Artwork by Munaa
This year marks 38 years since Black July: the anti-Tamil pogrom where thousands of Tamils were killed by brutal state-supported Sinhala mobs. It was a week of violence that saw Tamils murdered, tortured and displaced. It remains a premeditated and meticulously coordinated act of genocide. The remnants of this pogroms however, still reverberate across the island to this very day. Recent months in particular, carry concerning parallels to the period leading to 1983’s explosive violence, as Sri Lanka returns to patterns of the past with press suppression, arbitrary and racist detention, military occupation and unchecked state violence running devoid of consequence.
The climate of fear, among journalists and human rights defenders in particular, has escalated since the return of the Rajapaksa regime, with the state continuing to arbitrarily detain people, even without charge. Correspondents at the Tamil Guardian know Sri Lanka’s unrelenting harassment and surveillance only too well. Just this month, the notorious Terrorism Investigation Division (TID) arrested and interrogated our Batticaloa-based correspondent Selvakumar Nilanthan, forcing him to disclose personal details and even passwords. It is another cruel but familiar Sri Lankan tactic to intimidate and prevent the state’s abuses from reaching the public lens.
But it is the coupling of this miltiarised harassment and threat of violence with the draconian Prevention of Terrorism Act (PTA) that remains particularly sinister. Nilanthan now fears facing terrorism charges simply for reporting on the illegal activities of the state. It is under the same act that Sri Lanka continues to detain human rights lawyer, Hejaaz Hizbullah, despite widespread and mounting criticism. And the recent extradition of a Tamil man from Qatar under the request of the Sri Lankan TID was also carried out under the PTA, demonstrating the lengths that Colombo will go to enforce its reign of terror.
Even with countless resolutions acknowledging the damage the act causes, and international warnings such as the potential suspension of the preferential European Union GSP+ trading preferences, Sri Lanka continues to deploy it whilst massaging international pressure with calculated gestures and more distracting rhetoric. The supposed release of Tamil political prisoners, many of whom were due to be freed regardless, rings entirely hollow when hundreds of Tamil political prisoners remain detained on bogus charges and when the law is still used to arrest even more. The EU must show it’s threats are not empty and not allow any superficial tweaking of this oppressive legislation, but demand its complete and total repeal. Sri Lanka’s PTA must be scrapped entirely.
As the country approaches two years under the helm of the Rajapaksa brothers, it comes as no surprise that Sri Lanka’s already massive militarisation continues to steam ahead. The president’s latest proposed installation of the controversial General Sir Kotelawala National Defence University (KNDU) Bill, only adds to the regime’s vision of instilling a militant Sinhala-Buddhist supremacy across the island.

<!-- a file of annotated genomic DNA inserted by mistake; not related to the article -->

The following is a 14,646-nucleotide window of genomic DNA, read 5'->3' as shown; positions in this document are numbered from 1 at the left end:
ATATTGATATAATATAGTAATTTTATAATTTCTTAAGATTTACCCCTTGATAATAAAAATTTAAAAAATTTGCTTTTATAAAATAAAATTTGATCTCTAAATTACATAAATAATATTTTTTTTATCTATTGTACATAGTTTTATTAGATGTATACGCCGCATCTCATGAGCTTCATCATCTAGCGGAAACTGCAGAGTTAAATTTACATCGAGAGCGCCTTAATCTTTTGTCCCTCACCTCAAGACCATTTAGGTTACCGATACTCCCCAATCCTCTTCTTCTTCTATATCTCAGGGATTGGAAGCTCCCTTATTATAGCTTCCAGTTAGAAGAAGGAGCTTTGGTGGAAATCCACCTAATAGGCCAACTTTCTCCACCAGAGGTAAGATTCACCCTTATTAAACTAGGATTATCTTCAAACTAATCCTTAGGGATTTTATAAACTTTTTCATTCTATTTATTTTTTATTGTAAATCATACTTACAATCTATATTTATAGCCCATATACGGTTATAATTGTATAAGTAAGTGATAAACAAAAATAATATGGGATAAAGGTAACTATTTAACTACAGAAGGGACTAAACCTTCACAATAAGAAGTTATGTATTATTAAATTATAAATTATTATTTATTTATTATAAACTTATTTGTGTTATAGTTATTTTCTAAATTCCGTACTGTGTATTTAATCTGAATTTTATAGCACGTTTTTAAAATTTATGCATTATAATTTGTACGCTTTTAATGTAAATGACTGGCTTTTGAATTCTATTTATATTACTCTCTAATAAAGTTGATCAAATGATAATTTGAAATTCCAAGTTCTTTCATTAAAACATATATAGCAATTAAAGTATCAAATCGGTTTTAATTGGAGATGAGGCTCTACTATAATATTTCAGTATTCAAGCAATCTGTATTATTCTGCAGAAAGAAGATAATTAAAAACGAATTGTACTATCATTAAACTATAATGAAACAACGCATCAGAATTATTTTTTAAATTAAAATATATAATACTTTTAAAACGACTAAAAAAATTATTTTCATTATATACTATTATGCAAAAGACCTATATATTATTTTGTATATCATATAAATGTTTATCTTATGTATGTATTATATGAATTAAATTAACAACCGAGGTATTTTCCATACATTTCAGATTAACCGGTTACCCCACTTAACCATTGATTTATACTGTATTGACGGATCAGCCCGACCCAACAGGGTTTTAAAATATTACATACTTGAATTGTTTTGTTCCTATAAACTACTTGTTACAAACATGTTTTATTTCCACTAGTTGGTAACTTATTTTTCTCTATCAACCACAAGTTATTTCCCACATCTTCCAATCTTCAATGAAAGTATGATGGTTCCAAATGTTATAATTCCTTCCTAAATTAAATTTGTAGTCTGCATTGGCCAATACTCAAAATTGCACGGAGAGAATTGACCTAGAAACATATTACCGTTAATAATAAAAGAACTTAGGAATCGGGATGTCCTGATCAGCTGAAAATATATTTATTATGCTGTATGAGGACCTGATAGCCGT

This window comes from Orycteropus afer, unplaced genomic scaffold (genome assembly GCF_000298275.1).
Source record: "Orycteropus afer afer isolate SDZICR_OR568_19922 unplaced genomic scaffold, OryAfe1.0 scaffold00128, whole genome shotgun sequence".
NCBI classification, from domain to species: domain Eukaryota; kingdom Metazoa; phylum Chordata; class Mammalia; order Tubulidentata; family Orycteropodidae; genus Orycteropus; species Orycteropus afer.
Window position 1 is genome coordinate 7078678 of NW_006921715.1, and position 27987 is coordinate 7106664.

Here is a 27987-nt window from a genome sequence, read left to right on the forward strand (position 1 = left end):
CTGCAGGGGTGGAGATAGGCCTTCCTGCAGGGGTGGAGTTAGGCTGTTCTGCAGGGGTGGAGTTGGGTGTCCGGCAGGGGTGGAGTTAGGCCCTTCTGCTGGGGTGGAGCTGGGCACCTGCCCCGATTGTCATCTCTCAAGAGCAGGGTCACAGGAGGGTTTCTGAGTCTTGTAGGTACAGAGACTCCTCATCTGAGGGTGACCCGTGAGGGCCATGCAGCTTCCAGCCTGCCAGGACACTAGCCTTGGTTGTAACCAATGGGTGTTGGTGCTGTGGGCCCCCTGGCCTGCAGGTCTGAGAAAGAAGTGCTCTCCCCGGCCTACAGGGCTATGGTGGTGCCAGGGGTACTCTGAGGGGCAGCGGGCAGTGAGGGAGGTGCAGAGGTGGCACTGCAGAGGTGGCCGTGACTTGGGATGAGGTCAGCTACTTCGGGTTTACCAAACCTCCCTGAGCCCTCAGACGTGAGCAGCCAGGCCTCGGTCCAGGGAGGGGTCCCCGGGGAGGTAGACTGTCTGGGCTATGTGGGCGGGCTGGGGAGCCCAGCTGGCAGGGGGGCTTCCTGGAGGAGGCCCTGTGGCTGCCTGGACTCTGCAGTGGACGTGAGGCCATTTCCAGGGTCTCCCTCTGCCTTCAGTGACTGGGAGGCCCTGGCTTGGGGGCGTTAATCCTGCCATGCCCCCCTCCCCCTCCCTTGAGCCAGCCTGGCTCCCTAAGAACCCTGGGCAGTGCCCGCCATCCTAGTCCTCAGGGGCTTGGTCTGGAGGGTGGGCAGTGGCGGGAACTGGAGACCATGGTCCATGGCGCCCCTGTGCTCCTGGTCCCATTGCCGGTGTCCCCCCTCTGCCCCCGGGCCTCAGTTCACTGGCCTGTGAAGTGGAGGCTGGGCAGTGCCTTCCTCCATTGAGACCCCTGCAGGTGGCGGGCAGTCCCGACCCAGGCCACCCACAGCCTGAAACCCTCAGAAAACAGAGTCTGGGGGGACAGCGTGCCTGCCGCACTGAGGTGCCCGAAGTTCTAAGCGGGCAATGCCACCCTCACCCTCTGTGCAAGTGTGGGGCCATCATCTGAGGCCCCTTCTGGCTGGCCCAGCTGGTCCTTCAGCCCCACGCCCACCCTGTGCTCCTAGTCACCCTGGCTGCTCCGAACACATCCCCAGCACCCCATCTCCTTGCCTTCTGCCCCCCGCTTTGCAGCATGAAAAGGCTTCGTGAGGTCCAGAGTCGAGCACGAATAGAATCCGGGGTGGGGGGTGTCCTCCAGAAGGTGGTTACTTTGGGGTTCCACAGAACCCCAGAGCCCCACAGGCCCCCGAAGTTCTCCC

Meanwhile, whilst the island grapples with the coronavirus pandemic, economic and human rights crises, the Rajapaksa clan has also been busy consolidating state power within the family. Earlier this month, the cluster of Rajapaksa brothers in the cabinet brought their infamously corrupt sibling Basil Rajapaksa to the fray - his appointment made possible by amending a law to accommodate his return to power. Sri Lanka’s current war crimes accused president Gotabaya Rajapaksa also hinted at his intention to contest for a second term, reversing previous statements. The regime is looking to create a dynasty that will be stubbornly difficult to remove.
In many ways, it is this growing Rajapaksa control of the state and it’s coffers that has left the island facing a massive economic crisis. In recent months alone, Sri Lanka has been marked as having the highest default probability in Asia and with Moody Investor Sentence preparing to place them “under review for downgrade”. The regime however, remains unperturbed, continuing to splurge massive amounts on its bloated military and ignore the potential threats of sanctions and the removal of trading benefits. In fact, the arrogance of the current administration and its regards for international warnings were seen clearly when it decided to release a convicted murderer Duminda Silva, a known ally of the Rajapaksa regime. Despite global outcry, just days later Silva posed for photographs with Mahinda Rajapaksa. The next week, he was appointed Sri Lanka’s Housing Authority Chairman.
The international community has tolerated Sri Lanka’s illiberal and downwards spiral for far too long. It must now show that it is serious and follow through with concerted and consequential action, that seeks to actively halt this worrying trajectory to disaster. Indeed, with several Western states still unwilling to terminate military training with Sri Lanka, suspend trading preferences or issue sanctions against war criminals, it questions the seriousness of their proclaimed commitment towards accountability and human rights. There needs to be an immediate and tangible international action. Without it, the whole world risks the horrific events of 38 years ago happening again.